Douglas Gordon and Philippe Parreno

Douglas Gordon and Philippe Parreno

Zidane: A 21st-Century Portrait

10 February–31 March 200710 Feb–31 Mar 2007

The finest film at Cannes.The Observer

Glorious in its simplicity . . . Magnificently edited, and accompanied by a majestic score from Scottish rock heroes Mogwai, this is not only the greatest football movie ever made, but one of the finest studies of man in the workplace—an ode to the loneliness of the athlete, the poise, and resilience of the human body.Edinburgh Film Festival

Suddenly, you start to notice things you never had. Looking at Zizou, you become mesmerised by his balance, his animal watchfulness and his truly compelling looks: thin face; high cheekbones; closely shaved head with widow’s peak and bald patch; dark, calculating eyes. Above all, you register the strange tension between his apparent unflappability—he’s cooler than Bjorn Borg—and the simmering aggression just visible below the surface.—Sebastian Smee, The Australian

Turner-Prize-winning Scottish artist Douglas Gordon (Twenty-Four Hour Psycho) teamed up with French artist Philippe Parreno to create a feature-film portrait of one of the greatest-ever soccer players, French captain Zinedine Zidane. They used seventeen synchronised cameras—35mm and high definition—under the supervision of acclaimed cinematographer Darius Khondji. Each focuses solely on Zidane over the course of a single match between his team Real Madrid and Villareal. We see the legend in real time, in action and in repose. We follow him around the pitch, sometimes at the centre of action, more often waiting, watching. In voice-over, he broods over what he can and cannot remember from his matches. A joint project with the Museum of Contemporary Art, Sydney, and the Australian Centre for the Moving Image, Melbourne. Zidane is distributed by Madman.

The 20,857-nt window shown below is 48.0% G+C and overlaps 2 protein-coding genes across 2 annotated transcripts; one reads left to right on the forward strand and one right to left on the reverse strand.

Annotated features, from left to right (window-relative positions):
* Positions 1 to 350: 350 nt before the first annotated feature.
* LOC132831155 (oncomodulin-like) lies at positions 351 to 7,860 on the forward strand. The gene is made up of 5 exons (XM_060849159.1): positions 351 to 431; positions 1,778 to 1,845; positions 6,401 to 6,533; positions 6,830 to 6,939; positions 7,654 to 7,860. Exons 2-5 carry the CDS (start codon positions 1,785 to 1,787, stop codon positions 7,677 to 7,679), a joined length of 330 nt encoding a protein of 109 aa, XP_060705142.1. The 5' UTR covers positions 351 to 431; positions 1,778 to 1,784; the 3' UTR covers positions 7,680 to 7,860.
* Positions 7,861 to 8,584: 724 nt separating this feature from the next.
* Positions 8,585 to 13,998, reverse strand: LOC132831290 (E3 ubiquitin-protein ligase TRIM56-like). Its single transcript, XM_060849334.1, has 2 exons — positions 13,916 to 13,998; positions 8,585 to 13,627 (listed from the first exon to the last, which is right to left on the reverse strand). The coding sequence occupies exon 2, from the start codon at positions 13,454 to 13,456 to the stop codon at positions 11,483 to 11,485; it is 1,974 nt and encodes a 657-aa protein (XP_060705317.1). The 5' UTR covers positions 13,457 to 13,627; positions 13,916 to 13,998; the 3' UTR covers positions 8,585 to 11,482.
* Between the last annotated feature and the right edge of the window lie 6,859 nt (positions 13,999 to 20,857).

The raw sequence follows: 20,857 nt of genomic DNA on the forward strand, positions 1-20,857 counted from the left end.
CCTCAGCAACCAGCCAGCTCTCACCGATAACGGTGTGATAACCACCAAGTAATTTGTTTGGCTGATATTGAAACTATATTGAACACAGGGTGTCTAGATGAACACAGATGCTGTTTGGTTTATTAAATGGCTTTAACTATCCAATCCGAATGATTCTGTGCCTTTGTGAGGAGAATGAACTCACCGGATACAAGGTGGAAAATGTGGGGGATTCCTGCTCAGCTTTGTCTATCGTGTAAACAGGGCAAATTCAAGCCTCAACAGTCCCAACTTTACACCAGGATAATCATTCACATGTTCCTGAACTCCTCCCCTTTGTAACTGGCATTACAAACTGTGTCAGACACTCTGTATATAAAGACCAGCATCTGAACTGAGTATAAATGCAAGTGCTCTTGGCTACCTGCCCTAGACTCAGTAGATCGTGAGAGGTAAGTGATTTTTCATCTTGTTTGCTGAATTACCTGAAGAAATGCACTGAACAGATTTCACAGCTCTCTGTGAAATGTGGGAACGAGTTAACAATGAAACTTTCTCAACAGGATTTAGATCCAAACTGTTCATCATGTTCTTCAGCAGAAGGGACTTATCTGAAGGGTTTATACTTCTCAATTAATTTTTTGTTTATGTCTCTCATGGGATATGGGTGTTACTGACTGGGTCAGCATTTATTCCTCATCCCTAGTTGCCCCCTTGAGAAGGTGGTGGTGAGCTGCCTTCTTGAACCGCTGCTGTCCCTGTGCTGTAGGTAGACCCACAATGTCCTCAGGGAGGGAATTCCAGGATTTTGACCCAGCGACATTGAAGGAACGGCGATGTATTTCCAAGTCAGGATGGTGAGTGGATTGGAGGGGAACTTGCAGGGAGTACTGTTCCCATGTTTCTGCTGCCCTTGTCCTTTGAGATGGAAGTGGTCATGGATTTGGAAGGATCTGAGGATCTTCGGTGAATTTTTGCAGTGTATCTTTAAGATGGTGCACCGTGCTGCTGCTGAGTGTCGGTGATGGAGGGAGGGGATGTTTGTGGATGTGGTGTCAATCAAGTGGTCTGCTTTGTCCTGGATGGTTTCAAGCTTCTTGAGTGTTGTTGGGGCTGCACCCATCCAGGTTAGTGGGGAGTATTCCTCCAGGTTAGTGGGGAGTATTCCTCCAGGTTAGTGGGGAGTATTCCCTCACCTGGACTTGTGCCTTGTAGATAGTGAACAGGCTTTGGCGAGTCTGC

The Institute of Modern Art acknowledges the traditional custodians of the land upon which the IMA now stands, the Jagera, Yuggera, Yugarapul, and Turrbal people. We offer our respect to Aboriginal and Torres Strait Islander people as the first artists of this country. In the spirit of allyship, the IMA will continue to work with First Nations people to celebrate, support, and present their immense past, present, and future contribution to artistic practice and cultural expression.